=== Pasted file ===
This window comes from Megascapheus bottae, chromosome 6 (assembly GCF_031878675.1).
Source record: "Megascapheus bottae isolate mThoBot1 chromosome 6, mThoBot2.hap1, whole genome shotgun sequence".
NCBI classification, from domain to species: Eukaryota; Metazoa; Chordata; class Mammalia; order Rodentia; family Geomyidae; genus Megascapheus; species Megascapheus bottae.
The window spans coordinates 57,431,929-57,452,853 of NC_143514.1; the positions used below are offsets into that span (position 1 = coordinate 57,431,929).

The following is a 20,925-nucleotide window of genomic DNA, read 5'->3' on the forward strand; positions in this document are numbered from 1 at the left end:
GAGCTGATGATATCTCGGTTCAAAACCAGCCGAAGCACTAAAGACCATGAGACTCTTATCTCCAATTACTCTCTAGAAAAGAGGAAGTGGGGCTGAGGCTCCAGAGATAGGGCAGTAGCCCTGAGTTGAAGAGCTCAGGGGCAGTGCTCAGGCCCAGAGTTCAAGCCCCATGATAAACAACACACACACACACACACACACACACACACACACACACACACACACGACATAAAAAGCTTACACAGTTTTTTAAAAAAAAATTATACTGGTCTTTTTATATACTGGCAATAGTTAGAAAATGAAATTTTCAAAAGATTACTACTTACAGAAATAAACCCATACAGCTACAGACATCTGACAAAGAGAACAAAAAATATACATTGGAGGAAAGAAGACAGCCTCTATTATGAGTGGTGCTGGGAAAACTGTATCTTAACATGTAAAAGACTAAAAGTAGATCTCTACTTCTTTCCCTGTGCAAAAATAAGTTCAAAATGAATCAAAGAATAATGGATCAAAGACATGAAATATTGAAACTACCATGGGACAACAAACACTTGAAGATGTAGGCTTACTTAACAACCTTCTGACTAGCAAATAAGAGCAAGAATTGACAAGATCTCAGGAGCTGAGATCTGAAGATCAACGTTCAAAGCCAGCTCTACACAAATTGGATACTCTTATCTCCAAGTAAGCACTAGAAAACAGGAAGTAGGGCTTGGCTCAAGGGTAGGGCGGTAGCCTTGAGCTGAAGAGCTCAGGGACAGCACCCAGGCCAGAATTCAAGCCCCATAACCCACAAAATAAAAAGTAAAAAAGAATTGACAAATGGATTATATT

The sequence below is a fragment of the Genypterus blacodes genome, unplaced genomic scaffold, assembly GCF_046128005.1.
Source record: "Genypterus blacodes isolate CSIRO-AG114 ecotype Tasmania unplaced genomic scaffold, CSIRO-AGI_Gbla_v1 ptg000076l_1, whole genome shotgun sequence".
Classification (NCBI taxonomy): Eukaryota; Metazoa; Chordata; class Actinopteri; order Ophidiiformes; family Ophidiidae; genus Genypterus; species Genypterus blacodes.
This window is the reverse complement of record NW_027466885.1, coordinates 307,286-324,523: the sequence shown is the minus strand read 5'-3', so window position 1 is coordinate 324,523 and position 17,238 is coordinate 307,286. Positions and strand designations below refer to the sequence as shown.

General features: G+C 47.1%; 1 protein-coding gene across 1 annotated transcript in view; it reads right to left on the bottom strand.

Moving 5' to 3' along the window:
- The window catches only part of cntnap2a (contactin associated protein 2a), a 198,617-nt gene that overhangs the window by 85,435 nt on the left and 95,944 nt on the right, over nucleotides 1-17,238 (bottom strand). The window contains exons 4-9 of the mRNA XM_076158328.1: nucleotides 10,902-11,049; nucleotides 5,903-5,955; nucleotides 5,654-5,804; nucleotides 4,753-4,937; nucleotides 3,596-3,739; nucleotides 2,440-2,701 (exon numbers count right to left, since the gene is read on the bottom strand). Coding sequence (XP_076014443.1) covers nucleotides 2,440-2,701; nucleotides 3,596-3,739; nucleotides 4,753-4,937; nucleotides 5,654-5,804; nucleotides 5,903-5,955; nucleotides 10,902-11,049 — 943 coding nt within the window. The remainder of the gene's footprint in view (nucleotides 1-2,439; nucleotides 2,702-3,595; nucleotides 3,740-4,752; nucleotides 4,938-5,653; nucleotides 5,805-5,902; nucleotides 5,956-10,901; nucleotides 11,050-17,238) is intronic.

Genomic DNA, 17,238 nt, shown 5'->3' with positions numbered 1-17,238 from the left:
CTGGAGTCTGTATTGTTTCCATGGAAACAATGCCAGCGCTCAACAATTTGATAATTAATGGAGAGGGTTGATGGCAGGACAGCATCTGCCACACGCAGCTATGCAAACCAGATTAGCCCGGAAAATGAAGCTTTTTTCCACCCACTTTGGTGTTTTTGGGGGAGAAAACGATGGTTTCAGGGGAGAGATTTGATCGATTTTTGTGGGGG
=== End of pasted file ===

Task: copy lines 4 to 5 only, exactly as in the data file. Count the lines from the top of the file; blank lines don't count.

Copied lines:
The window spans coordinates 57,431,929-57,452,853 of NC_143514.1; the positions used below are offsets into that span (position 1 = coordinate 57,431,929).

The following is a 20,925-nucleotide window of genomic DNA, read 5'->3' on the forward strand; positions in this document are numbered from 1 at the left end: